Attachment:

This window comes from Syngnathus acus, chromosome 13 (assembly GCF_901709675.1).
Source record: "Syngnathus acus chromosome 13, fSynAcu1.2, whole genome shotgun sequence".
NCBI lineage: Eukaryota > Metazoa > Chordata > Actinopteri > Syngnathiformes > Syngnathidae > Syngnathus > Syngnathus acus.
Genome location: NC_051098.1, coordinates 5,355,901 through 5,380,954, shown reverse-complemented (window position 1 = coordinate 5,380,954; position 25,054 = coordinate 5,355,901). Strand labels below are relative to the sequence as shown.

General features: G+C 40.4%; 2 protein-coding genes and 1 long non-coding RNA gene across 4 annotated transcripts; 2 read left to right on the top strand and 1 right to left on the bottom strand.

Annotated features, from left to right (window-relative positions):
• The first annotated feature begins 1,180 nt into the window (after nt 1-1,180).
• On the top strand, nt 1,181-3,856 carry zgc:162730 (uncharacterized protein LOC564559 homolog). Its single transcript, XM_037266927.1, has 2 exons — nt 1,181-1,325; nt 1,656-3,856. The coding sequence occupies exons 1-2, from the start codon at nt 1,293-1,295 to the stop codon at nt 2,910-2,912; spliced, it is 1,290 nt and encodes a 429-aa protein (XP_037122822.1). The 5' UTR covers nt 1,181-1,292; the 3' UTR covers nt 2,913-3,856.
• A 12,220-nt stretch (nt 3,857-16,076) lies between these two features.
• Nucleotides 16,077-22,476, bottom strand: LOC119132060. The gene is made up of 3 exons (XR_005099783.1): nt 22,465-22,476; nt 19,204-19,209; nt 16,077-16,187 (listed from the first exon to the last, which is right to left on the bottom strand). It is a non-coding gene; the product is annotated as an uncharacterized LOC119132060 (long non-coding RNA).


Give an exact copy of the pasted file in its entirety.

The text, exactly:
This window comes from Syngnathus acus, chromosome 13 (assembly GCF_901709675.1).
Source record: "Syngnathus acus chromosome 13, fSynAcu1.2, whole genome shotgun sequence".
NCBI lineage: Eukaryota > Metazoa > Chordata > Actinopteri > Syngnathiformes > Syngnathidae > Syngnathus > Syngnathus acus.
Genome location: NC_051098.1, coordinates 5,355,901 through 5,380,954, shown reverse-complemented (window position 1 = coordinate 5,380,954; position 25,054 = coordinate 5,355,901). Strand labels below are relative to the sequence as shown.

General features: G+C 40.4%; 2 protein-coding genes and 1 long non-coding RNA gene across 4 annotated transcripts; 2 read left to right on the top strand and 1 right to left on the bottom strand.

Annotated features, from left to right (window-relative positions):
• The first annotated feature begins 1,180 nt into the window (after nt 1-1,180).
• On the top strand, nt 1,181-3,856 carry zgc:162730 (uncharacterized protein LOC564559 homolog). Its single transcript, XM_037266927.1, has 2 exons — nt 1,181-1,325; nt 1,656-3,856. The coding sequence occupies exons 1-2, from the start codon at nt 1,293-1,295 to the stop codon at nt 2,910-2,912; spliced, it is 1,290 nt and encodes a 429-aa protein (XP_037122822.1). The 5' UTR covers nt 1,181-1,292; the 3' UTR covers nt 2,913-3,856.
• A 12,220-nt stretch (nt 3,857-16,076) lies between these two features.
• Nucleotides 16,077-22,476, bottom strand: LOC119132060. The gene is made up of 3 exons (XR_005099783.1): nt 22,465-22,476; nt 19,204-19,209; nt 16,077-16,187 (listed from the first exon to the last, which is right to left on the bottom strand). It is a non-coding gene; the product is annotated as an uncharacterized LOC119132060 (long non-coding RNA).